Buddy Holly was 22 years old when he died on the edge of an icy field somewhere in the mid-West in February 1959. 22 is an age at which many people, myself included, have barely decided what to do with their life. Buddy had not only decided what he wanted to do, he had already gone out and done it, and left a legacy that very few have equalled in a lifetime of natural length.
His early influences were country and blues, despite the fact that his birthplace - Lubbock, Texas - was a highly segregated town. From those two styles Buddy created his own, which was dubbed "Western and Bop".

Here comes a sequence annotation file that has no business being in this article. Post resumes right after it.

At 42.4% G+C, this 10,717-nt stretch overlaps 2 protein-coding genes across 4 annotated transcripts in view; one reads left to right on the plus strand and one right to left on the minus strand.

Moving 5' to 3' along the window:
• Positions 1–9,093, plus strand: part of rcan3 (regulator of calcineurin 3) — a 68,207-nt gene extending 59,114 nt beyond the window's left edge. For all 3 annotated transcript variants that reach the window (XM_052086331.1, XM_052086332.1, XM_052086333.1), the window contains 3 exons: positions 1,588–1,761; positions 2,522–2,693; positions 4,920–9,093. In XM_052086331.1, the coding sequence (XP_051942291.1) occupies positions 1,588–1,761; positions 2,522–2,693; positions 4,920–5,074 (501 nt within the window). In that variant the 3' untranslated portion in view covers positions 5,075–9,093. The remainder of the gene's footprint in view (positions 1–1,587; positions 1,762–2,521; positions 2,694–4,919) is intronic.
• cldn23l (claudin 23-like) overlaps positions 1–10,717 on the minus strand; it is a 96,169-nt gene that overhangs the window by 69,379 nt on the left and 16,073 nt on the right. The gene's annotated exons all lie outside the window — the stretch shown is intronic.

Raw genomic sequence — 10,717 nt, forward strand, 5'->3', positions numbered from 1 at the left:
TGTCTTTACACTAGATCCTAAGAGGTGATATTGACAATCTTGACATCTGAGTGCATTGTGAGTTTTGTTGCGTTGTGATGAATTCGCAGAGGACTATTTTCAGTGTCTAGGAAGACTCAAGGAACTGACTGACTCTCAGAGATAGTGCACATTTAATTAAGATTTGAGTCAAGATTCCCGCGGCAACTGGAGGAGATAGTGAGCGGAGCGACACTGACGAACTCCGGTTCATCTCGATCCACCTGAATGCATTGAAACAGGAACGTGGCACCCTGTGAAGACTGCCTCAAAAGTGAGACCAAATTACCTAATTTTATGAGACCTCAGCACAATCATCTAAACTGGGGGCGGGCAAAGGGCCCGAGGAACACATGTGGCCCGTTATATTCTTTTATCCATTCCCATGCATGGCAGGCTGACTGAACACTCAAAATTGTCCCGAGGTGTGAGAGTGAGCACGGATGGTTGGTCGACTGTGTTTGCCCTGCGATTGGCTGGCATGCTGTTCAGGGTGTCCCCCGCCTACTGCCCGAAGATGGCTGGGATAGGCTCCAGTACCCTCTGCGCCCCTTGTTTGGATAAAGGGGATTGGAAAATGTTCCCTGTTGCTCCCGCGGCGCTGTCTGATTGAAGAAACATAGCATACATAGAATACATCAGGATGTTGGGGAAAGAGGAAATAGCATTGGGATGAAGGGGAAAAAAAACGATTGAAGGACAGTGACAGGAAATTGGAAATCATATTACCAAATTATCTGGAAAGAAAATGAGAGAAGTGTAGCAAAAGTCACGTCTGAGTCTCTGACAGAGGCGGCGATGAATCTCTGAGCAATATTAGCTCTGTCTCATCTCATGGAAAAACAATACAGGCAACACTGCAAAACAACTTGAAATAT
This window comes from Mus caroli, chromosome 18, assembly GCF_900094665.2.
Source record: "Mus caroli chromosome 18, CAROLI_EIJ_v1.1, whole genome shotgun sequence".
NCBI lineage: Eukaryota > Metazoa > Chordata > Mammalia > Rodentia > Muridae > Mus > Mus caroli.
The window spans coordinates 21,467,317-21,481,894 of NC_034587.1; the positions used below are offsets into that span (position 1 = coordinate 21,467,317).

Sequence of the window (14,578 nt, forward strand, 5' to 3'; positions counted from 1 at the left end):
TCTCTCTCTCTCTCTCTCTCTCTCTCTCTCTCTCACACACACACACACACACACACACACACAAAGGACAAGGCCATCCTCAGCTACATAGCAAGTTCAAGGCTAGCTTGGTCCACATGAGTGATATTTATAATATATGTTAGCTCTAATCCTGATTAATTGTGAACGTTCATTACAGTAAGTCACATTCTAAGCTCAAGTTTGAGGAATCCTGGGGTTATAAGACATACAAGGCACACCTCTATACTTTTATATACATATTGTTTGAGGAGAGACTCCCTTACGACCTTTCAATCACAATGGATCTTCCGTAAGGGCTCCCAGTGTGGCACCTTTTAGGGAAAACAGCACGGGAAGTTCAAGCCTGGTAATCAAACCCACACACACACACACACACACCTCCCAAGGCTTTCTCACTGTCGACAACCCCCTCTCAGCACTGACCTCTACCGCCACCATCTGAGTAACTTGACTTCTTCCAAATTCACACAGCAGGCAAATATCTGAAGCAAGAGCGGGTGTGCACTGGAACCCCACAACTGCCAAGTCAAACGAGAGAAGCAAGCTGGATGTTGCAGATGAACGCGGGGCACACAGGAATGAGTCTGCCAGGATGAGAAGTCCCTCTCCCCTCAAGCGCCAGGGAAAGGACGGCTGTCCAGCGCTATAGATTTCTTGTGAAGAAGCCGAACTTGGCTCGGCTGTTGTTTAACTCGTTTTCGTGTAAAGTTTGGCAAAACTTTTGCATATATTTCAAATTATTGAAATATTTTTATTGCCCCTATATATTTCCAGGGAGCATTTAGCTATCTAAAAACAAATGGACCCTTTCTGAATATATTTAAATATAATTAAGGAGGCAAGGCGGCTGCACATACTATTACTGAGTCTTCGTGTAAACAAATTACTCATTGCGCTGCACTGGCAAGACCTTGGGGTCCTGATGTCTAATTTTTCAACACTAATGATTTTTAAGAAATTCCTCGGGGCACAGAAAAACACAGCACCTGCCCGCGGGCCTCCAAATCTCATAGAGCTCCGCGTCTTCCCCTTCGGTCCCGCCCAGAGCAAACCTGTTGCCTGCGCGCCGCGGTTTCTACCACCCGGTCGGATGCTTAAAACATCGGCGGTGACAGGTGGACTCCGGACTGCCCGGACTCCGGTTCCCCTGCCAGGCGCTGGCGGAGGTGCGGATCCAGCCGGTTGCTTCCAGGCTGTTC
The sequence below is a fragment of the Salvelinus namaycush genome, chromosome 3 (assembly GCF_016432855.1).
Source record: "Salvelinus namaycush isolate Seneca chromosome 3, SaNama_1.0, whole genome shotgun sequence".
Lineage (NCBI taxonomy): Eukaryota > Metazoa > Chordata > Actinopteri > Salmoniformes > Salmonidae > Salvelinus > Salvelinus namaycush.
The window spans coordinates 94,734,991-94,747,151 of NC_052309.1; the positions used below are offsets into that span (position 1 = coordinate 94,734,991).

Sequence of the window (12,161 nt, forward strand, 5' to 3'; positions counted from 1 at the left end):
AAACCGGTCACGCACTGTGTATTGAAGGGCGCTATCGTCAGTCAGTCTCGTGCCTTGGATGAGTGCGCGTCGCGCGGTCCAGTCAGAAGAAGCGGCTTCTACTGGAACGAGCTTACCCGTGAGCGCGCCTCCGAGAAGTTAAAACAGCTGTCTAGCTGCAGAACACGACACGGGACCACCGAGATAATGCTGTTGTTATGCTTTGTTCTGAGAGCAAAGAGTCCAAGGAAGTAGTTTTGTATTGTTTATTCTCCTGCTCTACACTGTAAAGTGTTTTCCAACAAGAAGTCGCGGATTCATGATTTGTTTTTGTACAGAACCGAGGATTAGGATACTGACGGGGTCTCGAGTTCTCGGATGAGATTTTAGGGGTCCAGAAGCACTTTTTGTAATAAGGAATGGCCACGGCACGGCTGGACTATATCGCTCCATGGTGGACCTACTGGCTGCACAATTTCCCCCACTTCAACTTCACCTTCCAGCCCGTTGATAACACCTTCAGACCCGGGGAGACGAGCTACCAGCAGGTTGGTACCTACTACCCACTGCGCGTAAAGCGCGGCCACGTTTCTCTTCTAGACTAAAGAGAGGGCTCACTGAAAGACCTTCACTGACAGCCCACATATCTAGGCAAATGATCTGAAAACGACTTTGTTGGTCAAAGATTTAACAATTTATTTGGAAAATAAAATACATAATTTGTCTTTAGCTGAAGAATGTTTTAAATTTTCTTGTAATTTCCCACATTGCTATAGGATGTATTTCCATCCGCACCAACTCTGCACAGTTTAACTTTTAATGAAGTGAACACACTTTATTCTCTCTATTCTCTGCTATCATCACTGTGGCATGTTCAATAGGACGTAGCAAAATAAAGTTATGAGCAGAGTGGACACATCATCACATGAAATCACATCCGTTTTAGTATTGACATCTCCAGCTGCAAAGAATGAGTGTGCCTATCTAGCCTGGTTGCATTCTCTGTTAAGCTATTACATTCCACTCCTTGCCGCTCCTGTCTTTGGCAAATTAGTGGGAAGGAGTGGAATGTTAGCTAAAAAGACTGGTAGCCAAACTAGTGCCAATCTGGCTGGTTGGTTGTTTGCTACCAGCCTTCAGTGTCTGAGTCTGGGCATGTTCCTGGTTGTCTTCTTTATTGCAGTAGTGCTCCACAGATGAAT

His first single was Ben Hall's Blue Days, Black Nights ( 1956 ), which he followed up with That'll Be The Day, recorded in 1956 but released in 1957 - an up tempo bop number which has become a huge rock and roll favourite, but which was a flop when first released in a slower country style.
The songs which followed, many of which are now regarded as classics of their type, speak directly to their audience with a simple honesty which some areas of rock have since lost, mired in interminable masturbatory guitar solos, pretentious themed concepts, or just plain rock star money-sex-and-drugs decadence.
Buddy's songs, like those of Chuck Berry, form part of the bedrock of rock and roll, and his influence on the course of popular music is hard to overestimate.